Discovery and Optimization of 5-Amino-1,2,3-triazole-4-carboxamide Series against Trypanosoma cruzi.


Brand, S; Ko, EJ; Viayna, E; Thompson, S; Spinks, D; Thomas, M; Sandberg, L; Francisco, AF; Jayawardhana, S; Smith, VC; Jansen, C; De Rycker, M; Thomas, J; MacLean, L; Osuna-Cabello, M; Riley, J; Scullion, P; Stojanovski, L; Simeons, FRC; Epemolu, O; Shishikura, Y; Crouch, SD; Bakshi, TS; Nixon, CJ; Reid, IH; Hill, AP; Underwood, TZ; Hindley, SJ; Robinson, SA; Kelly, JM; Fiandor, JM; Wyatt, PG; Marco, M; Miles, TJ; Read, KD; Gilbert, IH; (2017) Discovery and Optimization of 5-Amino-1,2,3-triazole-4-carboxamide Series against Trypanosoma cruzi. Journal of medicinal chemistry. ISSN 0022-2623 DOI: 10.1021/acs.jmedchem.7b00463

[img]
Preview
Text (ACS AuthorChoice License) - Published Version
Download (3616Kb) | Preview

Abstract

Chagas' disease, caused by the protozoan parasite Trypanosoma cruzi, is the most common cause of cardiac-related deaths in endemic regions of Latin America. There is an urgent need for new safer treatments because current standard therapeutic options, benznidazole and nifurtimox, have significant side effects and are only effective in the acute phase of the infection with limited efficacy in the chronic phase. Phenotypic high content screening against the intracellular parasite in infected VERO cells was used to identify a novel hit series of 5-amino-1,2,3-triazole-4-carboxamides (ATC). Optimization of the ATC series gave improvements in potency, aqueous solubility, and metabolic stability, which combined to give significant improvements in oral exposure. Mitigation of a potential Ames and hERG liability ultimately led to two promising compounds, one of which demonstrated significant suppression of parasite burden in a mouse model of Chagas' disease.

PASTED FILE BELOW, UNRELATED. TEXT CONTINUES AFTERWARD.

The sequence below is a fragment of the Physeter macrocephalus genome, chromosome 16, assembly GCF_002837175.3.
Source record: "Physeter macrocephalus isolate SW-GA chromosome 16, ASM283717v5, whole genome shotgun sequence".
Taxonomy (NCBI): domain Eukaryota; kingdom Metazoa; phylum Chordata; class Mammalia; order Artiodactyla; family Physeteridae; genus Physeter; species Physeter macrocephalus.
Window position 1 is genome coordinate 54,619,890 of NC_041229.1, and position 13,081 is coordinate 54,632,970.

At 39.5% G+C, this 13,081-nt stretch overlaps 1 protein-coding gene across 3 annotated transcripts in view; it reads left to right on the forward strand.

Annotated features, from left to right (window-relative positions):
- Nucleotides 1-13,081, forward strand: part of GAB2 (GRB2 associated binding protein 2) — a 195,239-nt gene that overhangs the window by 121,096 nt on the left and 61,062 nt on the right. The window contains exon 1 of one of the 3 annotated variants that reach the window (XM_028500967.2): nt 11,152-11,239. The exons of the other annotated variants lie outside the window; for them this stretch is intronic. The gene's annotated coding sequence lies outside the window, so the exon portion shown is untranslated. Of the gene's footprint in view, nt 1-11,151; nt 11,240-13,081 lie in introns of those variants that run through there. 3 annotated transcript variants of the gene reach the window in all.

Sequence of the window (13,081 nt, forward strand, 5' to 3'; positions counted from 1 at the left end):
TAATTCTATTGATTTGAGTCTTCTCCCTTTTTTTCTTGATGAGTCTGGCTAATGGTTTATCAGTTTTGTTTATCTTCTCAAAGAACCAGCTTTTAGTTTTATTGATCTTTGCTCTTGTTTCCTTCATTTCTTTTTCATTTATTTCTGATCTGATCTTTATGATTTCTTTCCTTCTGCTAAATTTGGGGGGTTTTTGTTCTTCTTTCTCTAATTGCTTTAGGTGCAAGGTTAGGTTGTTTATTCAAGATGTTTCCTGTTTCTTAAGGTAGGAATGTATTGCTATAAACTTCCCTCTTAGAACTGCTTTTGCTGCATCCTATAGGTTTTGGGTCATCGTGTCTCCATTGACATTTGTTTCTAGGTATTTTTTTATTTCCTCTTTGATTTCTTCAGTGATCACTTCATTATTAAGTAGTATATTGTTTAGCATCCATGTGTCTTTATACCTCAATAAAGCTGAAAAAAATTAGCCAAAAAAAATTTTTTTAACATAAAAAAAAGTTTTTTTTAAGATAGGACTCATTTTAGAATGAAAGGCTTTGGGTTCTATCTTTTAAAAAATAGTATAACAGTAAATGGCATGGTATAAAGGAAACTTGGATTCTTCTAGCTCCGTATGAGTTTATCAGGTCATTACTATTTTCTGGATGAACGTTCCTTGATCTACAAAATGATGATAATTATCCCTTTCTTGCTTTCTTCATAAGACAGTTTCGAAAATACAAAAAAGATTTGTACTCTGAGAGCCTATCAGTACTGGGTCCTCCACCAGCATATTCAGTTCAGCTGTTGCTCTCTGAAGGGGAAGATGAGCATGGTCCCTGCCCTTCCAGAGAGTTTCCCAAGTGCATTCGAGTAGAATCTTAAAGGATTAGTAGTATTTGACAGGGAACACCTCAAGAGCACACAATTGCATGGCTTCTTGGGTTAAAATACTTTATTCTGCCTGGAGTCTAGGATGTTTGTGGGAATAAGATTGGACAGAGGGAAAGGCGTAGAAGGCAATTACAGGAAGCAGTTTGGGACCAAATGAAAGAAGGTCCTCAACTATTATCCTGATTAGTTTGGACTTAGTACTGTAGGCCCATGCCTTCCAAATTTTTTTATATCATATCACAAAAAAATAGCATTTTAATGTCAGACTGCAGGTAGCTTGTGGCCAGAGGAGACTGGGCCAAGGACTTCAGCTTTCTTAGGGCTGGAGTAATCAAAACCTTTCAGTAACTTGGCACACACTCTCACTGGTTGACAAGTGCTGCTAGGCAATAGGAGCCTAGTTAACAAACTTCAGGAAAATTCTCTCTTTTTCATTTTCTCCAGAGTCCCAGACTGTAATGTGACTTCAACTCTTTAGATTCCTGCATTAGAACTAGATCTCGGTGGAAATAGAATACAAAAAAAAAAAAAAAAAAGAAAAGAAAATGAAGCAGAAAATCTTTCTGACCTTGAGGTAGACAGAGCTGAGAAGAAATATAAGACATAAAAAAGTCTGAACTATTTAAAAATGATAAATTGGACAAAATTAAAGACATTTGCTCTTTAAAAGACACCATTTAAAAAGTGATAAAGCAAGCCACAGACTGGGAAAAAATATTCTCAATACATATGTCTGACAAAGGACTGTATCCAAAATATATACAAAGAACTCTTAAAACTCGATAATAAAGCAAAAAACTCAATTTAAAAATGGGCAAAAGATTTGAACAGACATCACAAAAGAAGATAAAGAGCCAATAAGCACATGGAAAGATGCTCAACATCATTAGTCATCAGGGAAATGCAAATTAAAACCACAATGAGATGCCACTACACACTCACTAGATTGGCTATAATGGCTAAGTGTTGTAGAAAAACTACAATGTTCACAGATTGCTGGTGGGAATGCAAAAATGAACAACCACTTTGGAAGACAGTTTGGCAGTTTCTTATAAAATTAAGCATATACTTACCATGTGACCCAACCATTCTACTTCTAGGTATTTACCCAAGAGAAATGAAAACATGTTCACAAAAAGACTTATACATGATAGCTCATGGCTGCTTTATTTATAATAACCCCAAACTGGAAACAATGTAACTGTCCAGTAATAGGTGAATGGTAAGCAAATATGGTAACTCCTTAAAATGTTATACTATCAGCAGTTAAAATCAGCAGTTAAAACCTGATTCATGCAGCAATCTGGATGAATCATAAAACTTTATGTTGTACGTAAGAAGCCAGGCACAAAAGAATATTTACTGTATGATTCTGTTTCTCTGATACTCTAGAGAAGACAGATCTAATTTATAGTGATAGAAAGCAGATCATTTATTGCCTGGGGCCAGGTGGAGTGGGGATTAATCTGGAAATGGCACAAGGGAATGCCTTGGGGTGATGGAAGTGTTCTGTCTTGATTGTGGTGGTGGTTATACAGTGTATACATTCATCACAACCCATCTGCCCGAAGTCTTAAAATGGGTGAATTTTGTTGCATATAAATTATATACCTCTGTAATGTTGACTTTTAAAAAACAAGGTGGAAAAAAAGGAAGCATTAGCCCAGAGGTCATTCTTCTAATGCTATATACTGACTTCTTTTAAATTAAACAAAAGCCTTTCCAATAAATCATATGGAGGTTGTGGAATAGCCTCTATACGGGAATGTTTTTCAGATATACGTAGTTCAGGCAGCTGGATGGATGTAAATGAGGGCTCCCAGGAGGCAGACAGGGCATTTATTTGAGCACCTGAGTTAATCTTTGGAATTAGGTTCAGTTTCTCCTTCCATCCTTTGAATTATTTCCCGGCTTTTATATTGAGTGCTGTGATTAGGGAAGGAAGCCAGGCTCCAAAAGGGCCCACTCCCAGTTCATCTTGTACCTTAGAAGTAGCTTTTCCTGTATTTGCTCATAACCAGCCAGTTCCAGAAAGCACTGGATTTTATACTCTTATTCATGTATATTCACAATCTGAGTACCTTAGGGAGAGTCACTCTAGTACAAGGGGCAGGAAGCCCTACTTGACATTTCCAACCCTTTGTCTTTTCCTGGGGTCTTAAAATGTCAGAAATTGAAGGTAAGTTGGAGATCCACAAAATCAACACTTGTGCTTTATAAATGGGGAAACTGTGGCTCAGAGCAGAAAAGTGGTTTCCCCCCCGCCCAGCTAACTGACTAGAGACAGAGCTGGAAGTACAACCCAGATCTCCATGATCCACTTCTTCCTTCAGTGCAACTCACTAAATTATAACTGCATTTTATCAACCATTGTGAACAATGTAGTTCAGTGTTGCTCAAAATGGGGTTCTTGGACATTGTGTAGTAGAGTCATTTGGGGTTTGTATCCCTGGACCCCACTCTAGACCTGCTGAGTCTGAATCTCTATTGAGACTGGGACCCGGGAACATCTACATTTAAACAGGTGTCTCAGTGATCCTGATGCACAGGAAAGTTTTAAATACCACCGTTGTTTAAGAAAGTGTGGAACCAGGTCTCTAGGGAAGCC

Item Type: Article
Faculty and Department: Faculty of Infectious and Tropical Diseases > Dept of Pathogen Molecular Biology
Faculty of Public Health and Policy > Dept of Social and Environmental Health Research
Research Centre: Antimicrobial Resistance Centre (AMR)
PubMed ID: 28844141
URI: http://researchonline.lshtm.ac.uk/id/eprint/4293820

Statistics


Download activity - last 12 months
Downloads since deposit
1Download
10Hits
Accesses by country - last 12 months
Accesses by referrer - last 12 months
Impact and interest
Additional statistics for this record are available via IRStats2

Actions (login required)

Edit Item Edit Item